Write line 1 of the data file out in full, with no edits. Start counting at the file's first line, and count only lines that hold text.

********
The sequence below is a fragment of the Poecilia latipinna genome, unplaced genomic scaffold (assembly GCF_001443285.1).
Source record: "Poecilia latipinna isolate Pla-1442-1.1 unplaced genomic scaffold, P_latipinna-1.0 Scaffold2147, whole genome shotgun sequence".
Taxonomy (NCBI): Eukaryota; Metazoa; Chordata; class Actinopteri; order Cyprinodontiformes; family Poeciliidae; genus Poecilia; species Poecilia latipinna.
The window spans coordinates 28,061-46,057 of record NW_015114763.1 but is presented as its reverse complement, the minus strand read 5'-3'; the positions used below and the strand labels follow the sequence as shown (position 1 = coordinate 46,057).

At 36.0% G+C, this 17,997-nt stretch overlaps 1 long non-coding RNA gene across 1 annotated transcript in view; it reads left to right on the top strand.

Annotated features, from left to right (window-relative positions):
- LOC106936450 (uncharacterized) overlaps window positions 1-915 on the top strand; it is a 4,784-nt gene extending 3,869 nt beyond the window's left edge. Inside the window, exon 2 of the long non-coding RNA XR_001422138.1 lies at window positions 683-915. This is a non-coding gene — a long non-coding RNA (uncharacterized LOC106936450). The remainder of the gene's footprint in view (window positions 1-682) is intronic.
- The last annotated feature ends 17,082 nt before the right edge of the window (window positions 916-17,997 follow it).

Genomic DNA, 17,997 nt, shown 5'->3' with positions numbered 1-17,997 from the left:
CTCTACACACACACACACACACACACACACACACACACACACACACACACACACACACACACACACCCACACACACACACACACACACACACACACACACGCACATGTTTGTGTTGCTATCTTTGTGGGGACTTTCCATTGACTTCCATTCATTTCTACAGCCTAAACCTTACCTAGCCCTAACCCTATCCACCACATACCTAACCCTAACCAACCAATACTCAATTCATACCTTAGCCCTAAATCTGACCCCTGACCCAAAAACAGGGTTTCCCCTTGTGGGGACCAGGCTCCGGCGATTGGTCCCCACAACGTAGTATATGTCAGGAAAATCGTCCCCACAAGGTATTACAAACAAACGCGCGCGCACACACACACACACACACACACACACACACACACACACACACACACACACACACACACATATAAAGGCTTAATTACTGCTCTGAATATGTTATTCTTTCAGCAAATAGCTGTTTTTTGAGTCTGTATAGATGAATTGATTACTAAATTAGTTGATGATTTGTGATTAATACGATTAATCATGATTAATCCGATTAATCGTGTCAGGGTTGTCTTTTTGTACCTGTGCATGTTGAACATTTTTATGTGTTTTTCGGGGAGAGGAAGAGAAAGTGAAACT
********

The sequence below is a fragment of the Poecilia latipinna genome, unplaced genomic scaffold (assembly GCF_001443285.1).